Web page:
File photo of Myanmar military junta leader Min Aung Hlaing Photograph:( Reuters )
The need of the hour is to not make tall proclamations but to adopt a cautious and practical approach, to hold a dialogue with the military generals if needed and persuade them to restore democracy
It's been nearly two months since the military coup in Myanmar and the situation remains tense. Pro-democracy protesters continue to clash with security forces that are showing little restraint in their crackdown.
Sunday (March 28) was the bloodiest day since the coup. At least 100 protesters were killed in clashes with local police. The violence was the worst in Yangon and Mandalay, two of the biggest cities in Myanmar.
The protesters are calling it a 'day of shame' for the Myanmar Army. The army is calling it an issue of law & order. It is accusing foreign forces and local militias of trying to stoke unrest and derail efforts to restore democracy in the long run.
In this back and forth, neighbouring countries are preparing for the repercussions.
On Sunday, the Myanmar Army carried out airstrikes on an area held by the Karen Liberation Army. This is an ethnic armed group that operates in the southeastern Karen state bordering Thailand.
This attack was aimed at curtailing the operations of this rebel group. But it has ended up further perpetuating the ongoing exodus to Thailand. At least 3,000 ethnic Karen villagers have crossed the Myanmar-Thailand border.
They have found refuge in Thailand's Mae Hong Son province.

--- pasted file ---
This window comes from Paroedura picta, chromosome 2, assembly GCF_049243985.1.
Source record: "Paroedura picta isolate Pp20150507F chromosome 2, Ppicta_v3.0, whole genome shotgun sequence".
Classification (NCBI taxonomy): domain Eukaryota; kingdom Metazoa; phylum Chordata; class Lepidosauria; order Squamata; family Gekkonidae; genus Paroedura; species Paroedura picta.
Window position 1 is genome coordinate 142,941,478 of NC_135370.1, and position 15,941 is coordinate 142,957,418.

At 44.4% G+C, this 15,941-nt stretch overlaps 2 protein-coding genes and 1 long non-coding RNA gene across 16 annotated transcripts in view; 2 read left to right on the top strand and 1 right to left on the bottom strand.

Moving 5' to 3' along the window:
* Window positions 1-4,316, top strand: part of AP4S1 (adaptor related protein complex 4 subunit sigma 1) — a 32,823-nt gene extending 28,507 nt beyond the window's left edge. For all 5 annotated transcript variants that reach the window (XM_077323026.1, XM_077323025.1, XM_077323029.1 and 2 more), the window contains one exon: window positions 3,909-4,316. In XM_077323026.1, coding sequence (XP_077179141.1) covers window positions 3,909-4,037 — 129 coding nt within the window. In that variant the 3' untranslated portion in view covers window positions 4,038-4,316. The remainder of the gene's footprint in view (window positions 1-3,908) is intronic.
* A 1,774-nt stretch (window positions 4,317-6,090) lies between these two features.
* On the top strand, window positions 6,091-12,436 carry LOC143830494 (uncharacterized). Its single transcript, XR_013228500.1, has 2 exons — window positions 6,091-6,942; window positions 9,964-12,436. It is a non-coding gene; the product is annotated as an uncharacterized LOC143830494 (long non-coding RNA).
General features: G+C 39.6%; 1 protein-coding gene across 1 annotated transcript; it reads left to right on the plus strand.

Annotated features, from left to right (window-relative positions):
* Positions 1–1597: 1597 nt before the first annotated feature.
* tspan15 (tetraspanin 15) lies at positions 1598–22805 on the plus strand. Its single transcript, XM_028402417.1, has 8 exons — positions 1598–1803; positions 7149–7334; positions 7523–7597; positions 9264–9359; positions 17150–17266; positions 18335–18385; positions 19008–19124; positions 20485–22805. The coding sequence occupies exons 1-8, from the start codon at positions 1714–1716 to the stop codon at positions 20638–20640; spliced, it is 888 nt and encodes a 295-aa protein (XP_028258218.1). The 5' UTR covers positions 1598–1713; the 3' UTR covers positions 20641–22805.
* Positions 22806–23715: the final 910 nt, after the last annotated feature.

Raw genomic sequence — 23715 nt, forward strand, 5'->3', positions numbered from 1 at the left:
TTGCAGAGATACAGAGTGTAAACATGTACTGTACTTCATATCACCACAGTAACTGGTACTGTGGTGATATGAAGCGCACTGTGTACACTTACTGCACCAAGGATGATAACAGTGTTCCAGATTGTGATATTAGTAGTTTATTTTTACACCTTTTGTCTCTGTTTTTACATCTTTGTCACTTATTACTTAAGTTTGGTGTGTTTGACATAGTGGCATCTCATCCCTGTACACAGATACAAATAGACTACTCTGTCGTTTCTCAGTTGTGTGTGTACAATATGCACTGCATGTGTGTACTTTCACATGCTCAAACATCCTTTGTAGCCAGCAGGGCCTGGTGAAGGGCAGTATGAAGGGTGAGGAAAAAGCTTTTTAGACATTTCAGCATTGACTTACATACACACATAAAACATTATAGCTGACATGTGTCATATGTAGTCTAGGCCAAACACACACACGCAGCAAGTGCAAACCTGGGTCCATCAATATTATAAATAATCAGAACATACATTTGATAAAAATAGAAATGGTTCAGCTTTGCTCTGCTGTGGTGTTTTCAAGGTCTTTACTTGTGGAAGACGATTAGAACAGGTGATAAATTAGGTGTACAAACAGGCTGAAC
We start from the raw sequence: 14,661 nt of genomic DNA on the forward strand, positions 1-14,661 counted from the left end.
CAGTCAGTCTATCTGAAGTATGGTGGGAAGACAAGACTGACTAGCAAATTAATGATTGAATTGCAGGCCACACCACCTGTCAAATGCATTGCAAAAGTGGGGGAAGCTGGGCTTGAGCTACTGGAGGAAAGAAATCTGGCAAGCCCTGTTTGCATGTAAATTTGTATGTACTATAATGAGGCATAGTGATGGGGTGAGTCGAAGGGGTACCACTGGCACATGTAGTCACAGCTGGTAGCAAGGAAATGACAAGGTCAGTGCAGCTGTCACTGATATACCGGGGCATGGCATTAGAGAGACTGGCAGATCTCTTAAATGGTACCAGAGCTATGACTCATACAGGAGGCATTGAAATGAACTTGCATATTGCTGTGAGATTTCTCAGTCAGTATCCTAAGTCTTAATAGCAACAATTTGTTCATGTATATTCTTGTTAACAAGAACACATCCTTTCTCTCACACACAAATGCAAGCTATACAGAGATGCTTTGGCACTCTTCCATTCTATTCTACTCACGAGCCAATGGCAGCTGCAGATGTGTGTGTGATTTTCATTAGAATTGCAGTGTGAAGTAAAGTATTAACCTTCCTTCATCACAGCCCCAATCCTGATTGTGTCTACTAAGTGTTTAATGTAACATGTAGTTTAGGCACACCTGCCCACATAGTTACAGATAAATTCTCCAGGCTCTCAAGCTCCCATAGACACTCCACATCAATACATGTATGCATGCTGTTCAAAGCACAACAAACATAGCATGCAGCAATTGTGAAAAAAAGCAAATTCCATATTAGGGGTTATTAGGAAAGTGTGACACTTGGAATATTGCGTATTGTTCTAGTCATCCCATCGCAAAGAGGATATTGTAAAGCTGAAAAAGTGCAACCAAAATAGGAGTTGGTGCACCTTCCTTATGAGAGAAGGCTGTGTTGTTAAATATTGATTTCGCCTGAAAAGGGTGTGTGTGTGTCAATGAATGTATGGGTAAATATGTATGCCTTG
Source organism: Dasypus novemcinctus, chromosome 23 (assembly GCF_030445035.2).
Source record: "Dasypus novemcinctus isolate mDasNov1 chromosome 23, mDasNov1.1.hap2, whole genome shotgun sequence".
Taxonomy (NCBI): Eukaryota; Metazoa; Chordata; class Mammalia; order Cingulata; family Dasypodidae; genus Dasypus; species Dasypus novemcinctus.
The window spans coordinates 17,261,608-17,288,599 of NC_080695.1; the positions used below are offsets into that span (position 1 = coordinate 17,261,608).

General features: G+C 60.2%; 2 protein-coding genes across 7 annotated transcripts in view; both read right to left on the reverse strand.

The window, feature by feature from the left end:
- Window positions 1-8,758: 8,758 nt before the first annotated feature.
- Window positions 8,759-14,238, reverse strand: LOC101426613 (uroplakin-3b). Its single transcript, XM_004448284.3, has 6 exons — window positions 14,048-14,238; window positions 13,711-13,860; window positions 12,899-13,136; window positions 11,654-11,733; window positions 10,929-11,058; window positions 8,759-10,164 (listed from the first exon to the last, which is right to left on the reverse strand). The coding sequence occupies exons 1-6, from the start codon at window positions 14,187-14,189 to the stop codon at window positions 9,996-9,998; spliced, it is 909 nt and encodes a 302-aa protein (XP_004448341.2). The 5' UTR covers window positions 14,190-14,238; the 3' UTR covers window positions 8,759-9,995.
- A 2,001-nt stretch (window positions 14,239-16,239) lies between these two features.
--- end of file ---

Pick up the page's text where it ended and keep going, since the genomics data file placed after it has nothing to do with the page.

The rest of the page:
Thai authorities say they are bracing for a larger influx of refugees in the days to come.
"Please let this be an internal issue for us. We don't want to have an exodus (of refugees) and evacuations into our territory but we will observe human rights too," said Thailand Prime Minister Prayuth Chan-Ocha.
"How many refugees are expected? We have prepared an area for them to stay first after they cross over. We can talk about the numbers later. We're not going to talk about a (permanent) shelter yet, we're not there yet. This is a matter of the department of national security to deal with," he added.
It's a similar situation along Myanmar's border with India. In the last few weeks, refugees from Myanmar have fled to Indian states of Mizoram, Manipur, Nagaland and Arunachal Pradesh. There are no official estimates on how many Myanmar nationals have come to India.
But reports put the numbers at over 700. The governments in these states are responding by keeping the local sentiments in mind.
A large number of Mizo people and ethnic groups in Manipur empathise with the refugees. And it is reflecting in the decisions being taken by the respective state governments. But this exodus poses a big security challenge for New Delhi.
India has suffered due to a refugee crisis in the past. And due to its proximity to Myanmar, it is again bearing the brunt of internal unrest in the country as western powers situated far away from Myanmar with no proper cognizance of the ground reality ratchet up sanctions on the army junta to prove that they're doing something.
But the reality is that India and other countries neighbouring Myanmar are ultimately paying the price for their decisions.
Decisions taken by western nations like visa bans, arms embargo, freezing assets and cutting diplomatic ties have done little to stop ongoing crackdown in Myanmar or to reverse the coup.
The army junta is far from course-correcting. And the people of Myanmar are feeling the pinch.
Hundreds have died, thousands have been displaced, turned into refugees.
The need of the hour is to not make tall proclamations but to adopt a cautious and practical approach, to hold a dialogue with the military generals if needed and persuade them to restore democracy.